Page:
Students called on to vote in Tuesday’s city elections

Taylor Diles

The voting booths will open as the citizens of Ames make their voices heard during this year’s city elections Tuesday. Riad Mahayni, ISU professor of community and regional planning and representative of the 4th Ward, has decided not to run for re-election. This position is the only one that is contested on the ballot. 

The 4th Ward is home to the ISU campus, as well as West Ames (the are north of Lincoln Way). However, the 4th Ward does not have the best voting history when it comes to the Ames elections.

According to city records, of the 9,729 registered voters in the 4th Ward, only 768 of them actually voted in the 2009 elections. That is only 7.9 percent of voters. Also, Precincts 4 and 5 of the 4th Ward had the worst turnout, both with less than 1 percent of registered voters casting ballots. In Ward 2 alone, three times as many voters turned out to the polls. 

Peter Orazem, university professor of economics and one of two at-large representatives for the entire city of Ames, stressed how important it is for students to vote in the upcoming elections.

“Students are half of the population,” he said. “If they became interested, they could have huge impacts on these elections.”

However, some students have reservations about voting here in Ames.

“I think a lot of students here aren’t informed enough to make these decisions. Voting is great, but not if you’re voting for which name sounds best,” said Ryan Hagen, sophomore in aerospace engineering. “And besides, we’re only here for four years. It should be left up to the permanent citizens of Ames.”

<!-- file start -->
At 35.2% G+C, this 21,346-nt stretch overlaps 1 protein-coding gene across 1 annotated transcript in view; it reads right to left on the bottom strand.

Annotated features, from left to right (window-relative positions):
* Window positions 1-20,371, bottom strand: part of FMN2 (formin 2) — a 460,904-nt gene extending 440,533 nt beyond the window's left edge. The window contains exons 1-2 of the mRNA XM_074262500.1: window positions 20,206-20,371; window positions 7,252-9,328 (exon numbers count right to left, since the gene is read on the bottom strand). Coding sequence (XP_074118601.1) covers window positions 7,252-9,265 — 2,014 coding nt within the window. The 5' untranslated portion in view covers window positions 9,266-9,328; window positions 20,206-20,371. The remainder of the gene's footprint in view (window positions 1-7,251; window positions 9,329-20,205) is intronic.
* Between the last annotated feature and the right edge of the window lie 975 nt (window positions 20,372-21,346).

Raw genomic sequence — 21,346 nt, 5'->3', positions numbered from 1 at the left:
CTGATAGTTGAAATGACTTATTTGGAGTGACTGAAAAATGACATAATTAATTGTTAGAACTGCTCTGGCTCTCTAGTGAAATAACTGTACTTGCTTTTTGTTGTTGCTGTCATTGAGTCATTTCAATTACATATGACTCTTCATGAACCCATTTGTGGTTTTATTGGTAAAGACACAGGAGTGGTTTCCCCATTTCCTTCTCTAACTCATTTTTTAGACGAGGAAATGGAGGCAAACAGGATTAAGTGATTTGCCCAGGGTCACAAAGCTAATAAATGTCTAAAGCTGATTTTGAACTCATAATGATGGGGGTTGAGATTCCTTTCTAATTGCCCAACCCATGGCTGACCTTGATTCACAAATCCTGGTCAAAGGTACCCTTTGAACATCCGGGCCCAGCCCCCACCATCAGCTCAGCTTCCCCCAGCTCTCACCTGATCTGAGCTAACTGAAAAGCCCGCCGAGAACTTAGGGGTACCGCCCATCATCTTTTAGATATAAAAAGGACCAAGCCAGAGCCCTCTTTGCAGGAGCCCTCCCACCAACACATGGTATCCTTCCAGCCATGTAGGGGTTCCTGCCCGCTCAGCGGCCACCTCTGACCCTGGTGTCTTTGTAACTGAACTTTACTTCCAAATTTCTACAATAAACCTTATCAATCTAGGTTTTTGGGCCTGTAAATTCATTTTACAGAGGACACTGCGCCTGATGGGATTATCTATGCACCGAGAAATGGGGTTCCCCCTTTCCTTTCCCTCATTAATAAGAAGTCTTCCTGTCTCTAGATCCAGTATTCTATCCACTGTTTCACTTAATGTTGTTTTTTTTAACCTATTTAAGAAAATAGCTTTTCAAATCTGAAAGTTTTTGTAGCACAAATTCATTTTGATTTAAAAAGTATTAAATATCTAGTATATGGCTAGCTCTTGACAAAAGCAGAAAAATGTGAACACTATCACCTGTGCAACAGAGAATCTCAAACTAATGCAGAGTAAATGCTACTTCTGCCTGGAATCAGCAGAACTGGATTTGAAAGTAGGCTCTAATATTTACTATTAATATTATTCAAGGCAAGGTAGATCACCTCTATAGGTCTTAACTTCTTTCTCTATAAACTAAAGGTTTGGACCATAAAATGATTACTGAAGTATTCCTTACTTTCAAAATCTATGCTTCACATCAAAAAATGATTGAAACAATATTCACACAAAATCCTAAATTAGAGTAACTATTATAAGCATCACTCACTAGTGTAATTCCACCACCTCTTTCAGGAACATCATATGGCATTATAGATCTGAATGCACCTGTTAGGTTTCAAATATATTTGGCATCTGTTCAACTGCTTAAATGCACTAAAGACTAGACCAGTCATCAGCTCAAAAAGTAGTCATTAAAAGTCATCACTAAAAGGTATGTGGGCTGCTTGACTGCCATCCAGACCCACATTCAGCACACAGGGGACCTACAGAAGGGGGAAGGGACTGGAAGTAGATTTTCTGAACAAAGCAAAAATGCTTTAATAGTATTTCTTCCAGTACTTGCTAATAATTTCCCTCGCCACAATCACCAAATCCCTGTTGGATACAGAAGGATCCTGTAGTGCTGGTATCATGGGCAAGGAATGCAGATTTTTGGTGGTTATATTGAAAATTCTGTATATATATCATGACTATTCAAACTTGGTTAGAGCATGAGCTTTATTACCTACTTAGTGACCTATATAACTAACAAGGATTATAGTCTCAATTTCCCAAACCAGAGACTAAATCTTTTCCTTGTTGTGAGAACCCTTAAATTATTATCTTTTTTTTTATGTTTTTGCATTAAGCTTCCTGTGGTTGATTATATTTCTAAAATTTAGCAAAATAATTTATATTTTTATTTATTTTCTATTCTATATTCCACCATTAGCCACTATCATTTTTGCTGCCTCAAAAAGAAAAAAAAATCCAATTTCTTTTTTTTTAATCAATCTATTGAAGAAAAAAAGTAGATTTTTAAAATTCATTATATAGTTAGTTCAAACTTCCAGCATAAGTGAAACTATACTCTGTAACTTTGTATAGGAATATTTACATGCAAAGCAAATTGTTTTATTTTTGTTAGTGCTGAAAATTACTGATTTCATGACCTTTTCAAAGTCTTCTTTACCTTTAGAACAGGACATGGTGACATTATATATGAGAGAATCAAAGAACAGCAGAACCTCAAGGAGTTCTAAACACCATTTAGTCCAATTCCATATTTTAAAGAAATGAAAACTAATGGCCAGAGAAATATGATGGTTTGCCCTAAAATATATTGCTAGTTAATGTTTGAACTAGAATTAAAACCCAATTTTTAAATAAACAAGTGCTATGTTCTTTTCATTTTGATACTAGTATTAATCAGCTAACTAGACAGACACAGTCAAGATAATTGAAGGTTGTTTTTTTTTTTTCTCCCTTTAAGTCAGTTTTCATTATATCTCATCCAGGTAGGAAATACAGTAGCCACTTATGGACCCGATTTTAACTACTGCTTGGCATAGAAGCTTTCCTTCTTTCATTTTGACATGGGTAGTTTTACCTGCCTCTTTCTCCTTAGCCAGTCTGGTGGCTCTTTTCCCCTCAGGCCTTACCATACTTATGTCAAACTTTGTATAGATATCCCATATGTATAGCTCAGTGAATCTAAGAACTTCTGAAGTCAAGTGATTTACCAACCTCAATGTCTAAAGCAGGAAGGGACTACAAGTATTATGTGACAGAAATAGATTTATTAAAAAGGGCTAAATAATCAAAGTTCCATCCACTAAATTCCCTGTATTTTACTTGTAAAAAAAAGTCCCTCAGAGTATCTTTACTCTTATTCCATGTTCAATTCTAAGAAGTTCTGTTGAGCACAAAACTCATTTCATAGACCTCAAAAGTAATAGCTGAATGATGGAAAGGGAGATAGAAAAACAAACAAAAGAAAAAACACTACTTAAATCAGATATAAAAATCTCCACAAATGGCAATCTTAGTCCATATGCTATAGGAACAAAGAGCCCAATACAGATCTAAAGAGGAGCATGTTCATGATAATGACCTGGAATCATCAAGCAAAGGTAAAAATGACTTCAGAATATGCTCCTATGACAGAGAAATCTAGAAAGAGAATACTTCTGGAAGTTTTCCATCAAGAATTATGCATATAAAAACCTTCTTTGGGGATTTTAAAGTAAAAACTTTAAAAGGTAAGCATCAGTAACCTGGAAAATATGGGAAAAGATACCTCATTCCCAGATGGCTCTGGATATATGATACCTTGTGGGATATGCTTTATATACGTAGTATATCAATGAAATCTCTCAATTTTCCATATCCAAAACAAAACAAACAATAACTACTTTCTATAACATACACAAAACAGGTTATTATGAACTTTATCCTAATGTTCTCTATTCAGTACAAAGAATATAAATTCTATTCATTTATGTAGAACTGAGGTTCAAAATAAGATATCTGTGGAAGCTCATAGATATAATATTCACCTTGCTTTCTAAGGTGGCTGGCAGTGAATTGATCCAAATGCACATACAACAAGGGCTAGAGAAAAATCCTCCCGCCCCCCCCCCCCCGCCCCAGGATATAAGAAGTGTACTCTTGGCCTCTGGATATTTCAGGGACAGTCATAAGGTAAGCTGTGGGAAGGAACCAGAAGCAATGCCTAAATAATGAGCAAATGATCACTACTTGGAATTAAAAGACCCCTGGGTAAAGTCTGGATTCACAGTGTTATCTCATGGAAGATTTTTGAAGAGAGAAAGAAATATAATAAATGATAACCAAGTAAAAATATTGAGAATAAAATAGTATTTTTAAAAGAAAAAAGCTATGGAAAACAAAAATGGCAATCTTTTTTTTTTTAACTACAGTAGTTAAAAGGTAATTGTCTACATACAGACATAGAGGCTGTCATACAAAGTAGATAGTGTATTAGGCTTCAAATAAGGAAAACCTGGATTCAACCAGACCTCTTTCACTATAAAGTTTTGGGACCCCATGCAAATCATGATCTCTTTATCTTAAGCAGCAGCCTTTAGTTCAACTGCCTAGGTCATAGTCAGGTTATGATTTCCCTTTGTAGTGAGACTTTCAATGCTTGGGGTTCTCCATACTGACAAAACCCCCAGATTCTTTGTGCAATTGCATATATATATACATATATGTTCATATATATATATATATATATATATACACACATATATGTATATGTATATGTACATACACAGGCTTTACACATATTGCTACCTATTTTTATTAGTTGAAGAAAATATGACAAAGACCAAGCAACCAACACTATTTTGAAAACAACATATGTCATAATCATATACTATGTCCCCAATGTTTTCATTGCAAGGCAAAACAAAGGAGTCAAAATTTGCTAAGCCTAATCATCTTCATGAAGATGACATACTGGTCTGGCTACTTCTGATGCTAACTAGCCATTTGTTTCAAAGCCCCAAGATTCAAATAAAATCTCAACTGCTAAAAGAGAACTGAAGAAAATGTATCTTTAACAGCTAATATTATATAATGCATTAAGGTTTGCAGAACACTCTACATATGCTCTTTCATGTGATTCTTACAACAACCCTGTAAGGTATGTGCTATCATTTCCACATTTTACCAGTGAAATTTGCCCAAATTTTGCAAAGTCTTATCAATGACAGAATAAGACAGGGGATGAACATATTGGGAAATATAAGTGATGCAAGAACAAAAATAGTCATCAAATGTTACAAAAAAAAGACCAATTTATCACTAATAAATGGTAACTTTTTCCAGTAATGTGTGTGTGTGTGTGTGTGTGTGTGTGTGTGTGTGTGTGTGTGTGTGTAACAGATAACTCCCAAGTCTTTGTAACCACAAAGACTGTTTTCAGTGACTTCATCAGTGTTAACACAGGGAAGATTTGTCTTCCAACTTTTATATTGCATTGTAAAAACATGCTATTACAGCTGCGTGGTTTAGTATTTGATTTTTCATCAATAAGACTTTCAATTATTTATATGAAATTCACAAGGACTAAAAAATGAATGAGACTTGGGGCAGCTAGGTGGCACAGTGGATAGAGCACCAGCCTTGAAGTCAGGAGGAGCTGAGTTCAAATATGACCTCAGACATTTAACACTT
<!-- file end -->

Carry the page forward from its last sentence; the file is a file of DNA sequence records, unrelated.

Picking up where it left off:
It is important to remember, however, that the city makes decisions that can change students’ time here dramatically. Some of the many issues tackled by the council that affect students include CyRide, parking, recreational facilities, liquor licenses and funding for student organizations. On Tuesday’s ballot, there is a vote on an $18 million loan agreement to expand and update the Ames Public Library. All of these things directly impact life on campus and in the city of Ames. 

The city wants the students to have their voices heard. “The more integrated we are, the better,” Orazem said.

He stressed that there is always a way to get in touch with the city, whether through the Government of the Student Body or Iowa State’s liaison to the city, Tor Finseth.

Students also can go to council members directly. “Every email gets answered,” Orazem said. 

For a full map of the city’s wards and precincts, click here